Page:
01 November 2017 News

Voyager 1 spies unexpected light at the outer edges of the Solar System

An artists impression of Voyager 1 on its mission to interstellar space and beyond. Image: NASA
An artists impression of Voyager 1 on its mission to interstellar space and beyond. Image: NASA

Researchers using Voyager 1 data to study atomic emission at the edges of the Solar System, have found something amiss with the data or rather an excess, as recent analysis shows that the theoretical boundary where the Sun's solar wind is stopped by the local interstellar medium has a lot more hydrogen atoms in it than previously expected.

Launched in 1977, the twin Voyager 1 and 2 spacecrafts have proved to be one of the most remarkable missions for studying the outlying regions of the Solar System and the distant heliosphere. After 39 years of operation, these exceptional space probes are now the longest-lived and furthest human-made objects in the Universe.

Voyager 1 and 2 initially set out to explore Jupiter, Saturn, Uranus and Neptune, but once this task was complete, the twin spacecraft extended their mission to study the region of interaction between the solar wind (SW) and the local interstellar medium (LISM); an area which is also known as the heliospheric interface.

The first boundary of the heliospheric interface – the termination shock (TS) – has been crossed by both Voyager 1 and Voyager 2 in 2004 and in 2007, respectively. It is also reported that Voyager 1 is now ambling around the interstellar medium, having crossed the second boundary - the heliopause – in 2012.

The heliopause is the boundary of the heliosphere that separates the solar wind plasma (a soup of ionised gas made up of of positive ions and free electrons) from the interstellar plasma. Voyager 2 is approaching the heliosphere, but has yet to cross into it.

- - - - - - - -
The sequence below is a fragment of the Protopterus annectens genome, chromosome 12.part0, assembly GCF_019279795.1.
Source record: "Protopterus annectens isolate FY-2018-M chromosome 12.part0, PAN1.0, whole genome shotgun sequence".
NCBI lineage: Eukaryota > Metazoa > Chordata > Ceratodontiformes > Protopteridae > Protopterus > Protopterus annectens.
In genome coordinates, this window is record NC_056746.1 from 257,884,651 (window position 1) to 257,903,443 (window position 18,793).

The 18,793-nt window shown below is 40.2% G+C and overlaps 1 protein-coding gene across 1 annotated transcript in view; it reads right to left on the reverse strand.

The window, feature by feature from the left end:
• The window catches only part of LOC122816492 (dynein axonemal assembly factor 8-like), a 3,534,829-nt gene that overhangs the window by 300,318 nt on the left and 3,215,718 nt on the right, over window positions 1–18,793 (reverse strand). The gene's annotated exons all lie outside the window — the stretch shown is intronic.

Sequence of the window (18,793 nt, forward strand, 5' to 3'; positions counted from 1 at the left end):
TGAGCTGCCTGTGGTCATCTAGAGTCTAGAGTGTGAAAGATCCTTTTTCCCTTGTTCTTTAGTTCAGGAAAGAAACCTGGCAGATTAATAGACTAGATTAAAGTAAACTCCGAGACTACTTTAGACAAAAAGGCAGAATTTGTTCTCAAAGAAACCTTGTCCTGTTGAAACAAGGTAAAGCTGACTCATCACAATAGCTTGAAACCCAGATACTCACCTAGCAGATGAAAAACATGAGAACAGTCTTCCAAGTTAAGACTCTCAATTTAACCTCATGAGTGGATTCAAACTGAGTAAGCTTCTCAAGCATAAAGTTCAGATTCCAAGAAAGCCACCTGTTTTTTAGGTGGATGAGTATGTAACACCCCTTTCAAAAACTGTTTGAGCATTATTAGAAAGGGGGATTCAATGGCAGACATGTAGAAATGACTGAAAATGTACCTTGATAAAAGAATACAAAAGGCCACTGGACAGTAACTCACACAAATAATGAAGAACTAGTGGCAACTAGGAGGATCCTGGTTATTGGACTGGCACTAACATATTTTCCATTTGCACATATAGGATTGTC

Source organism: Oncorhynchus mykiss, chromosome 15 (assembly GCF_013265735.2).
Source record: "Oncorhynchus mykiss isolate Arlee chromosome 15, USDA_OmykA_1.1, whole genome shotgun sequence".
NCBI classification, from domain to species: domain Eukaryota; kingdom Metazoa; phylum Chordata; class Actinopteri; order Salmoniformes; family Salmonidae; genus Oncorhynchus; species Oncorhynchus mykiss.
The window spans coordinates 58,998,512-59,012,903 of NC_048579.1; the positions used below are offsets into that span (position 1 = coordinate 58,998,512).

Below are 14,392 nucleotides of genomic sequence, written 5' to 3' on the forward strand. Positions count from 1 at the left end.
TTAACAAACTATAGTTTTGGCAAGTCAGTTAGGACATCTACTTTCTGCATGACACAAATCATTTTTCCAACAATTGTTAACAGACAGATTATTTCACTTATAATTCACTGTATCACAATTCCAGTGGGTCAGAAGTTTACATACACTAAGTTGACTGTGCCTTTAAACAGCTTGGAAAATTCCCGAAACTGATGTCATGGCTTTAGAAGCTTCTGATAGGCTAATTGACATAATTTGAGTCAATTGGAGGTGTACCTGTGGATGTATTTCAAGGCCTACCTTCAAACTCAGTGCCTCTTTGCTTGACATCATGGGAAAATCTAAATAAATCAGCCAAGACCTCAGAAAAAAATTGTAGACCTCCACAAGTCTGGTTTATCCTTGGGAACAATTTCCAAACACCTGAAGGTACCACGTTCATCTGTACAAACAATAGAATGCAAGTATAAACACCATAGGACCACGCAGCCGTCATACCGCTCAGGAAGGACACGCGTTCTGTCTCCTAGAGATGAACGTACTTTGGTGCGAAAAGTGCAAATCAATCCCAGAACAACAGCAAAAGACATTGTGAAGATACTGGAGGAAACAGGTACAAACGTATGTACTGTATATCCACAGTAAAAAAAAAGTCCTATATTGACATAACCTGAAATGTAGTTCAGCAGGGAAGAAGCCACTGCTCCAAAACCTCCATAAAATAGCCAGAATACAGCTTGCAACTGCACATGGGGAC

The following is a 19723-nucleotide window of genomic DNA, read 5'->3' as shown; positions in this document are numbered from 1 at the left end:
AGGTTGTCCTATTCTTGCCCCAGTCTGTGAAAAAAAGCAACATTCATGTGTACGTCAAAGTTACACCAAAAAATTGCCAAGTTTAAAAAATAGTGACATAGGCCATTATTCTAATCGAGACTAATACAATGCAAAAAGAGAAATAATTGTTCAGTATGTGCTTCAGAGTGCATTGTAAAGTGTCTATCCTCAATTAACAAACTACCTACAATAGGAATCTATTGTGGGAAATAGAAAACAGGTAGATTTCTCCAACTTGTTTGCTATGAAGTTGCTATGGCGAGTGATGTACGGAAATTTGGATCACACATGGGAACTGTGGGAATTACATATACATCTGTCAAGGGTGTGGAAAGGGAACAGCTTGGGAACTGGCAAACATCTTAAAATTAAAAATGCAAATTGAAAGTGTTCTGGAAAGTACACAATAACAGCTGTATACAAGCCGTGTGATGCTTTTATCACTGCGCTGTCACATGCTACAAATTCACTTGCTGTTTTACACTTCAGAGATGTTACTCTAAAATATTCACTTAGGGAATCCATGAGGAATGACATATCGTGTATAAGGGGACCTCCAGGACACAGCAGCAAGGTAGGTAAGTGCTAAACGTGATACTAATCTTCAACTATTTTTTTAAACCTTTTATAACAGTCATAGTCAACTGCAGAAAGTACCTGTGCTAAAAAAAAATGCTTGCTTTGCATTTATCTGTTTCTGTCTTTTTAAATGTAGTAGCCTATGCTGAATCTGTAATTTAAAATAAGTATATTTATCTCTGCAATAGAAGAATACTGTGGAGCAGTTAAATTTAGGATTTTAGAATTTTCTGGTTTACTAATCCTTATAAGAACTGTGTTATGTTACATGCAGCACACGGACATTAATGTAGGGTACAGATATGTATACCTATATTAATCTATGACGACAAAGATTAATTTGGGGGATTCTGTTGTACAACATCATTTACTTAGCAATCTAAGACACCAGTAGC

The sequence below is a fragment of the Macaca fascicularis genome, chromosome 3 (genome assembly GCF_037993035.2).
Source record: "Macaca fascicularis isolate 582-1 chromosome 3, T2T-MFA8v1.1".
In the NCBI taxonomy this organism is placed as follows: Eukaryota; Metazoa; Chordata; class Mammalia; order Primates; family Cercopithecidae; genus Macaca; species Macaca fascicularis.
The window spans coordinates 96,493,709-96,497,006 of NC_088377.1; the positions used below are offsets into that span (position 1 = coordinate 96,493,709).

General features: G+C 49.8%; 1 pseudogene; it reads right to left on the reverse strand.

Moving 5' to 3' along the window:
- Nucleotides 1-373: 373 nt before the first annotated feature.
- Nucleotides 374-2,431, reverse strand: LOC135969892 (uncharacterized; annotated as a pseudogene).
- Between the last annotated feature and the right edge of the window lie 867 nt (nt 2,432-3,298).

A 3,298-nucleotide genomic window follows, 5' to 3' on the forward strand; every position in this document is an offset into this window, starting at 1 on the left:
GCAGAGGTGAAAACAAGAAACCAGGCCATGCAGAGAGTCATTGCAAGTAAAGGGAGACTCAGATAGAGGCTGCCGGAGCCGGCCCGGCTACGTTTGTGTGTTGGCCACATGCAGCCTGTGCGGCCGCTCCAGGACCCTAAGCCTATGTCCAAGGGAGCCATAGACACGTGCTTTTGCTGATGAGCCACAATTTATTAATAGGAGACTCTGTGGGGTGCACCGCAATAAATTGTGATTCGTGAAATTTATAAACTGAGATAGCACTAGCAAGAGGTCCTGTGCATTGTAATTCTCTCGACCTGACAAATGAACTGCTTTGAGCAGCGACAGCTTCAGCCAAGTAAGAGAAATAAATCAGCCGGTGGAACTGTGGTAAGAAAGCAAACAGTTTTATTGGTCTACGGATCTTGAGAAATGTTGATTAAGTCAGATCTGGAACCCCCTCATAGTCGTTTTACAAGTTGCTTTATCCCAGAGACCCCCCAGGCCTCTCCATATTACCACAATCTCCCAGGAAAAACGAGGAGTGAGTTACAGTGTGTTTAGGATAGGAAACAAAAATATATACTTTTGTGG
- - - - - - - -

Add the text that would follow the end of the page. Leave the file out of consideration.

Previous computer simulations of the heliospheric interface have predicted that the intensity of light emitted from hydrogen atoms in this region should constantly decrease. However, data received from Voyager 1 while it has been waiting for its companion to catch up, suggests that this is not the case and instead it has remained constant.

This analysis is from data that Voyager 1 has collated between 2003 - 2014 and has been presented for the first time by an international team of astronomers, whose lead author on their recent research paper is O. A. Katushkina from the Space Research Institute of Russian Academy of Sciences, Moscow.

Curious as to why the intensity of light is not dropping off as expected, the team prepared further models to explain why this might be the case. Their analysis suggests that one reason could be that a dense layer of hydrogen atoms exists near the heliopause. If this is correct, then it would provide additional backscattered light that is not absorbed inside the heliosphere and could therefore be observed by Voyager.

Alternatively, the team suggest that the light has nothing to do with the heliopause and could be either galactic or even extra-galactic in nature.

At present, not enough is known about the extra light in order to give a definitive answer, but Voyager 2 is steadily winging its way to the region and its onboard Plasma Science (PLS) instrument is still functional (it has been switched off on Voyager 1).

The PLS has the ability to look for particles moving at particular speeds and, to a limited extent, to determine the direction from which they come. This could be helpful in determining if there is an over abundance of hydrogen atoms and if so, where they are coming from. This in turn could give important information on the local interstellar parameters and the physical processes at the heliospheric boundary.

For more on this research, see https://arxiv.org/pdf/1710.07038.pdf


Image showing the locations of Voyagers 1 and 2. Voyager 1 has crossed into the heliosheath, the region where interstellar gas and solar winds start to mix. Image: NASA/Walt Feimer

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